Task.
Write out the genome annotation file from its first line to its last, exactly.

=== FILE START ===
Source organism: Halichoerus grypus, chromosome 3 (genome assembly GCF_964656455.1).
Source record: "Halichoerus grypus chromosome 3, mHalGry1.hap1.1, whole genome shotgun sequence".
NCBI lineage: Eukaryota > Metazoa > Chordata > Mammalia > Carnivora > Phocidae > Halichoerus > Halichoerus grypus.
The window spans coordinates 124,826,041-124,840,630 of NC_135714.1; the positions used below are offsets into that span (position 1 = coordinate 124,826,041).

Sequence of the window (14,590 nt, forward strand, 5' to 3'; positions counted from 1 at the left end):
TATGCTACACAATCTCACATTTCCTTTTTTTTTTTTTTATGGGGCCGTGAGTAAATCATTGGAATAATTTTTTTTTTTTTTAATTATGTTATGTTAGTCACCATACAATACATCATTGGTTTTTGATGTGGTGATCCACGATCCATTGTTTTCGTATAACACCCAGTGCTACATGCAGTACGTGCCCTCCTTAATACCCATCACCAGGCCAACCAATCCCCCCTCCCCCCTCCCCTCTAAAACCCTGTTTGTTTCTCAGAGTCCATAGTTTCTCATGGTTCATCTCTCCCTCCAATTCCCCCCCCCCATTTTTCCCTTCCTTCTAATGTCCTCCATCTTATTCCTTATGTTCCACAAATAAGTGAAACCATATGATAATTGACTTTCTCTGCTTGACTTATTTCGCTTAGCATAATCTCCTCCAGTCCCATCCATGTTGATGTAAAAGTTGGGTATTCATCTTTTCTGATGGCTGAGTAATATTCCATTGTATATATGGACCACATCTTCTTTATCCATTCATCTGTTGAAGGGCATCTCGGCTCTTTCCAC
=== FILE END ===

Source organism: Halichoerus grypus, chromosome 3 (genome assembly GCF_964656455.1).
Source record: "Halichoerus grypus chromosome 3, mHalGry1.hap1.1, whole genome shotgun sequence".
NCBI lineage: Eukaryota > Metazoa > Chordata > Mammalia > Carnivora > Phocidae > Halichoerus > Halichoerus grypus.
The window spans coordinates 124,826,041-124,840,630 of NC_135714.1; the positions used below are offsets into that span (position 1 = coordinate 124,826,041).

Sequence of the window (14,590 nt, forward strand, 5' to 3'; positions counted from 1 at the left end):
TATGCTACACAATCTCACATTTCCTTTTTTTTTTTTTTATGGGGCCGTGAGTAAATCATTGGAATAATTTTTTTTTTTTTTAATTATGTTATGTTAGTCACCATACAATACATCATTGGTTTTTGATGTGGTGATCCACGATCCATTGTTTTCGTATAACACCCAGTGCTACATGCAGTACGTGCCCTCCTTAATACCCATCACCAGGCCAACCAATCCCCCCTCCCCCCTCCCCTCTAAAACCCTGTTTGTTTCTCAGAGTCCATAGTTTCTCATGGTTCATCTCTCCCTCCAATTCCCCCCCCCCATTTTTCCCTTCCTTCTAATGTCCTCCATCTTATTCCTTATGTTCCACAAATAAGTGAAACCATATGATAATTGACTTTCTCTGCTTGACTTATTTCGCTTAGCATAATCTCCTCCAGTCCCATCCATGTTGATGTAAAAGTTGGGTATTCATCTTTTCTGATGGCTGAGTAATATTCCATTGTATATATGGACCACATCTTCTTTATCCATTCATCTGTTGAAGGGCATCTCGGCTCTTTCCAC